When Patricia Thomas goes on trial today, Baltimore County prosecutors hope to convince a judge that she intentionally killed Marion V. Cusimano, an elderly invalid whose body lay for more than a year in Thomas' home in Essex.
Thomas, 51, is charged with first-degree murder, abuse and neglect of a vulnerable adult and two counts of theft in the wake of Cusimano's death, from what the state medical examiner described as "neglect and malnutrition."
The charges highlight what advocates for the elderly say is a growing problem -- abuse of the elderly.
Nationwide, reports of abuse of the elderly have increased dramatically in the past decade, and murder trials of alleged abusers are "rare, but not unheard of," said Lori Stiegel, with the American Bar Association's commission on legal problems of the elderly.
In Baltimore County, Thomas' case recalls the murder-abuse trial last year in the death of Rita Denise Fisher, 9, whose battered, emaciated body became a symbol of child abuse gone unchecked.
The murder trial of Rita's mother, sister and her sister's boyfriend -- in which all three were convicted -- put the county's Department of Social Services under scrutiny for not removing Rita and her sister, Georgia, from their Pikesville home.
Thomas' trial in Baltimore County Circuit Court could put the social services agency under similar examination.
Complaints that Cusimano was being financially exploited were investigated by social workers but dismissed after she denied anyone was taking advantage of her.
Police discovered Cusimano's decayed body under a blanket in Thomas' home in April after Thomas' husband, Ronald G. Thomas, told police he found the body while vacu- uming the 66-year-old woman's bedroom.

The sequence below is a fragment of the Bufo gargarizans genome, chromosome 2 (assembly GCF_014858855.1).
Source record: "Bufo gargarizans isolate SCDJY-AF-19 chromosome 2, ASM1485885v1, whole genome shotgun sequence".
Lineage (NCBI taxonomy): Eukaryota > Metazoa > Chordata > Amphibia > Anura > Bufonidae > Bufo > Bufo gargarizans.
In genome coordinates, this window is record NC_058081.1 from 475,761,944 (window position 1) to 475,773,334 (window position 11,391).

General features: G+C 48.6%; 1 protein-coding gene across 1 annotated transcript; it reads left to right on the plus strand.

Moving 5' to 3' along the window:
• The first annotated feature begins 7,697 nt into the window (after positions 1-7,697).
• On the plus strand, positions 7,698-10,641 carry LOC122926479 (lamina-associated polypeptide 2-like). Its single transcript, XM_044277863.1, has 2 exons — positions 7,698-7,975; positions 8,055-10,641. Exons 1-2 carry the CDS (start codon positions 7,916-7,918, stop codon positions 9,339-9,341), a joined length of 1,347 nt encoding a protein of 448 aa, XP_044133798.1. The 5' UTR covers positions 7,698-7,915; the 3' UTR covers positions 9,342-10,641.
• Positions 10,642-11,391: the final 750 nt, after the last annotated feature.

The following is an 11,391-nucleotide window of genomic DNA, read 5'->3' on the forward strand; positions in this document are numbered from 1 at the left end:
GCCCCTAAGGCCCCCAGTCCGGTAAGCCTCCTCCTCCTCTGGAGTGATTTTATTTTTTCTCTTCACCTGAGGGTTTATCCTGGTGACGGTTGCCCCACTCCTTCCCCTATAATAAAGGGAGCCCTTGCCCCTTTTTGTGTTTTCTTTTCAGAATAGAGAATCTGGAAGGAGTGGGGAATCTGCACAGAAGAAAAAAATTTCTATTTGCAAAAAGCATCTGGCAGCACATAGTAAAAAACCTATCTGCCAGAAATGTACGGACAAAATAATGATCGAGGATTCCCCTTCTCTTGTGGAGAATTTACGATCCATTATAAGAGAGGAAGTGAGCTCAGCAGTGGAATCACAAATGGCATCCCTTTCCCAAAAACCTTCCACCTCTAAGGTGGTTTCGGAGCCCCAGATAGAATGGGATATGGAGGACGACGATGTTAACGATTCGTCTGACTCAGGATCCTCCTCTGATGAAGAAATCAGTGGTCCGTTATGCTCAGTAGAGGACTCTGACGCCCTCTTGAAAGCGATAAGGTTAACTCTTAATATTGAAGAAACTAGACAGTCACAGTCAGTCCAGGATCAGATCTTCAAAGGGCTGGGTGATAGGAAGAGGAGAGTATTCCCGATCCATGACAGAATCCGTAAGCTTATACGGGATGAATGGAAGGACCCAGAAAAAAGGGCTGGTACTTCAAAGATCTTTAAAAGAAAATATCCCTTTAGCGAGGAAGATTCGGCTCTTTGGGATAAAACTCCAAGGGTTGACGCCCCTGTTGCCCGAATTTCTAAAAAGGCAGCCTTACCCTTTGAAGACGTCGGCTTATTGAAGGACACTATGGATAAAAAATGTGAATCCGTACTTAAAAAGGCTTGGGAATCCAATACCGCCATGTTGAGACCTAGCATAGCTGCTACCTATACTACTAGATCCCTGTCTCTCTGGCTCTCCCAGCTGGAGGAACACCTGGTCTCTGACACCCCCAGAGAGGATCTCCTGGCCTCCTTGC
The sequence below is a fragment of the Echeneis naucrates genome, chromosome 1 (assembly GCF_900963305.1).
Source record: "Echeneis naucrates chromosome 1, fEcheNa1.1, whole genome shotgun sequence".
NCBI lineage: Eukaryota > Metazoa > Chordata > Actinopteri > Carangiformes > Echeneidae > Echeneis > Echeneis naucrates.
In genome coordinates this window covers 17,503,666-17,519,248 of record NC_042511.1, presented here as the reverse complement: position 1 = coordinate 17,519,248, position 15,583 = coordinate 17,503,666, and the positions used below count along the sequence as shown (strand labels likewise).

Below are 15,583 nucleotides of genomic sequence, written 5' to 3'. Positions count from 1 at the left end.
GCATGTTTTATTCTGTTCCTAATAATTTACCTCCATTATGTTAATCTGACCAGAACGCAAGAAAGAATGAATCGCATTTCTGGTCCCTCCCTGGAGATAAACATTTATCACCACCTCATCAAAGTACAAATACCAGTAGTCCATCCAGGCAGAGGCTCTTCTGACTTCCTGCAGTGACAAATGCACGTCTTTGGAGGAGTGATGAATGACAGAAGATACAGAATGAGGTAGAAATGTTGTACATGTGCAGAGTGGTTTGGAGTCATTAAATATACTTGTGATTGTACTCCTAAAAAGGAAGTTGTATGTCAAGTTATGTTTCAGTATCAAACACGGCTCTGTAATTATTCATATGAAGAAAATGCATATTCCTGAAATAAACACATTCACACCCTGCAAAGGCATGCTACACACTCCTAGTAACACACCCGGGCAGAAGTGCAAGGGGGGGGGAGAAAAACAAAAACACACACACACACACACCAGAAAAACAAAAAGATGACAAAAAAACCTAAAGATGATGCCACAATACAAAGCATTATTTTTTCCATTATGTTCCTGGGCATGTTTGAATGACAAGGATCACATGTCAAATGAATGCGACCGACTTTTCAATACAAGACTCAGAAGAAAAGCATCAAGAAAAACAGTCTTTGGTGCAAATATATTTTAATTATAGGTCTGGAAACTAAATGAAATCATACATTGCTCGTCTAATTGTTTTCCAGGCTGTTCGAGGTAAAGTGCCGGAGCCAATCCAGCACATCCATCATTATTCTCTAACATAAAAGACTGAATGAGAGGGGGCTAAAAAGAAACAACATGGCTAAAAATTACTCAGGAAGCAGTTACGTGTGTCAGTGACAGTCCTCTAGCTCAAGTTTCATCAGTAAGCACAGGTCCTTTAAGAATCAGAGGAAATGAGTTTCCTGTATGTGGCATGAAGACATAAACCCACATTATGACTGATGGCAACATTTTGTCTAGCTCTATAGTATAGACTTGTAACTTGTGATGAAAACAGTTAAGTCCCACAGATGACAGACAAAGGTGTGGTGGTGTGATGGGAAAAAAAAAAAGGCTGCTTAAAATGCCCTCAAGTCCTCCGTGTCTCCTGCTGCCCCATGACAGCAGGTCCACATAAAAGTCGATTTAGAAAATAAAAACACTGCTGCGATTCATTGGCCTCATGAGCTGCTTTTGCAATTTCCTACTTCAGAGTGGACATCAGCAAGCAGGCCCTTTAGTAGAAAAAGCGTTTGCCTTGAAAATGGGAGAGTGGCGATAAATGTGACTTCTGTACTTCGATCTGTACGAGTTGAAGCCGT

He told police neither he nor his wife had spoken to the elderly woman since June, despite a foul odor coming from her room.
He has not been charged.
Cusimano had lived with the couple since 1993 after the woman, who suffered from emphysema and multiple sclerosis, left Ivy Hall Geriatric and Rehabilitation Center.
It was there she had met Patricia Thomas, an aide who was later fired for accepting gifts and borrowing money from Cusimano in violation of the nursing home's policies.
Court records show prosecutors Katie Curran O'Malley and James O'C. Gentry Jr. plan to call Thomas' daughter Jeanetta Tolson -- who lived in the home on Homberg Avenue -- to testify against her mother.
The prosecution and the defense are expected to introduce reports by forensic pathologists concerning Cusimano's cause of death.
Defense attorney Stephen L. Miles will represent Thomas, who has chosen not to be judged by a jury.
Circuit Judge John G. Turnbull II will hear the case, which is expected to last two to three days.
Pub Date: 2/01/99